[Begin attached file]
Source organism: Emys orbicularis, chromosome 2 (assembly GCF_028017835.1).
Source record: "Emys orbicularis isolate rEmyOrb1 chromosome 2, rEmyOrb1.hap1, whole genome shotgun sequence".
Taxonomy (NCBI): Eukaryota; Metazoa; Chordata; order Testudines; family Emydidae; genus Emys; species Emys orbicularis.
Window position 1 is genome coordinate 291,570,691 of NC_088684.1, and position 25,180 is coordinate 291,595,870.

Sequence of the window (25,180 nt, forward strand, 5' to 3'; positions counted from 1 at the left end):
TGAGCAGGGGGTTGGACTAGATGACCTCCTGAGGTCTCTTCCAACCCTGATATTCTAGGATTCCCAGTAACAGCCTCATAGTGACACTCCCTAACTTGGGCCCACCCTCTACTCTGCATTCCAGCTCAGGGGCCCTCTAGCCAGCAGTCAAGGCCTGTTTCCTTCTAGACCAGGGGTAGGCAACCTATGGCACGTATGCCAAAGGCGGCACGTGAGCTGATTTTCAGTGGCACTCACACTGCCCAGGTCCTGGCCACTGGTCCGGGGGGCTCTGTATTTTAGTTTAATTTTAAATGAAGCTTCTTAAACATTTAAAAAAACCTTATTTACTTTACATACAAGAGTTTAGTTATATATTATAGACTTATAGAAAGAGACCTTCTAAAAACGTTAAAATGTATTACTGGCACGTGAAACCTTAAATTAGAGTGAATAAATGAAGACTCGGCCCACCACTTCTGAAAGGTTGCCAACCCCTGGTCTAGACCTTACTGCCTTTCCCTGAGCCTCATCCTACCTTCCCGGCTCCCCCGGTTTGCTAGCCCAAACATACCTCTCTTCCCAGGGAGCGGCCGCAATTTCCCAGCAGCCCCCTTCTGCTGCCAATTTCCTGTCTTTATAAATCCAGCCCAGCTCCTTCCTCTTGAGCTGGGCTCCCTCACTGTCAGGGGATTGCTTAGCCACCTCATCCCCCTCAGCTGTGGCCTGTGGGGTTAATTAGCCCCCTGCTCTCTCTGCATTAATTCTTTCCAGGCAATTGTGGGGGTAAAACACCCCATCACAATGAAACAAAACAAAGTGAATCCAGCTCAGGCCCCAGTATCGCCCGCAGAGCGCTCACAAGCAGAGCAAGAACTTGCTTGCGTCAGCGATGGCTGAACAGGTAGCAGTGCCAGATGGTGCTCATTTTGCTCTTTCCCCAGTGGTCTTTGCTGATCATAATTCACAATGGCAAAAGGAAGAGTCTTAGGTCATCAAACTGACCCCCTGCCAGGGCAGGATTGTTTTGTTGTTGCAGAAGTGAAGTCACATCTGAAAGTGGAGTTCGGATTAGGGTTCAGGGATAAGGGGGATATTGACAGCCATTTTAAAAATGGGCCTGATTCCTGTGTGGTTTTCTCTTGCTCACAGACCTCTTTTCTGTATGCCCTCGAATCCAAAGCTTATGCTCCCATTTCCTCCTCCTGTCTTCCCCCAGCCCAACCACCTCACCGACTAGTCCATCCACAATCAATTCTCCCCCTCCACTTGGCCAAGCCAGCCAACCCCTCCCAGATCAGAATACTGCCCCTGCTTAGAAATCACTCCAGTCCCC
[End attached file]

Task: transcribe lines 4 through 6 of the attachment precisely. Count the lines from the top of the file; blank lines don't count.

Window position 1 is genome coordinate 291,570,691 of NC_088684.1, and position 25,180 is coordinate 291,595,870.

Sequence of the window (25,180 nt, forward strand, 5' to 3'; positions counted from 1 at the left end):
TGAGCAGGGGGTTGGACTAGATGACCTCCTGAGGTCTCTTCCAACCCTGATATTCTAGGATTCCCAGTAACAGCCTCATAGTGACACTCCCTAACTTGGGCCCACCCTCTACTCTGCATTCCAGCTCAGGGGCCCTCTAGCCAGCAGTCAAGGCCTGTTTCCTTCTAGACCAGGGGTAGGCAACCTATGGCACGTATGCCAAAGGCGGCACGTGAGCTGATTTTCAGTGGCACTCACACTGCCCAGGTCCTGGCCACTGGTCCGGGGGGCTCTGTATTTTAGTTTAATTTTAAATGAAGCTTCTTAAACATTTAAAAAAACCTTATTTACTTTACATACAAGAGTTTAGTTATATATTATAGACTTATAGAAAGAGACCTTCTAAAAACGTTAAAATGTATTACTGGCACGTGAAACCTTAAATTAGAGTGAATAAATGAAGACTCGGCCCACCACTTCTGAAAGGTTGCCAACCCCTGGTCTAGACCTTACTGCCTTTCCCTGAGCCTCATCCTACCTTCCCGGCTCCCCCGGTTTGCTAGCCCAAACATACCTCTCTTCCCAGGGAGCGGCCGCAATTTCCCAGCAGCCCCCTTCTGCTGCCAATTTCCTGTCTTTATAAATCCAGCCCAGCTCCTTCCTCTTGAGCTGGGCTCCCTCACTGTCAGGGGATTGCTTAGCCACCTCATCCCCCTCAGCTGTGGCCTGTGGGGTTAATTAGCCCCCTGCTCTCTCTGCATTAATTCTTTCCAGGCAATTGTGGGGGTAAAACACCCCATCACAATGAAACAAAACAAAGTGAATCCAGCTCAGGCCCCAGTATCGCCCGCAGAGCGCTCACAAGCAGAGCAAGAACTTGCTTGCGTCAGCGATGGCTGAACAGGTAGCAGTGCCAGATGGTGCTCATTTTGCTCTTTCCCCAGTGGTCTTTGCTGATCATAATTCACAATGGCAAAAGGAAGAGTCTTAGGTCATCAAACTGACCCCCTGCCAGGGCAGGATTGTTTTGTTGTTGCAGAAGTGAAGTCACATCTGAAAGTGGAGTTCGGATTAGGGTTCAGGGATAAGGGGGATATTGACAGCCATTTTAAAAATGGGCCTGATTCCTGTGTGGTTTTCTCTTGCTCACAGACCTCTTTTCTGTATGCCCTCGAATCCAAAGCTTATGCTCCCATTTCCTCCTCCTGTCTTCCCCCAGCCCAACCACCTCACCGACTAGTCCATCCACAATCAATTCTCCCCCTCCACTTGGCCAAGCCAGCCAACCCCTCCCAGATCAGAATACTGCCCCTGCTTAGAAATCACTCCAGTCCCC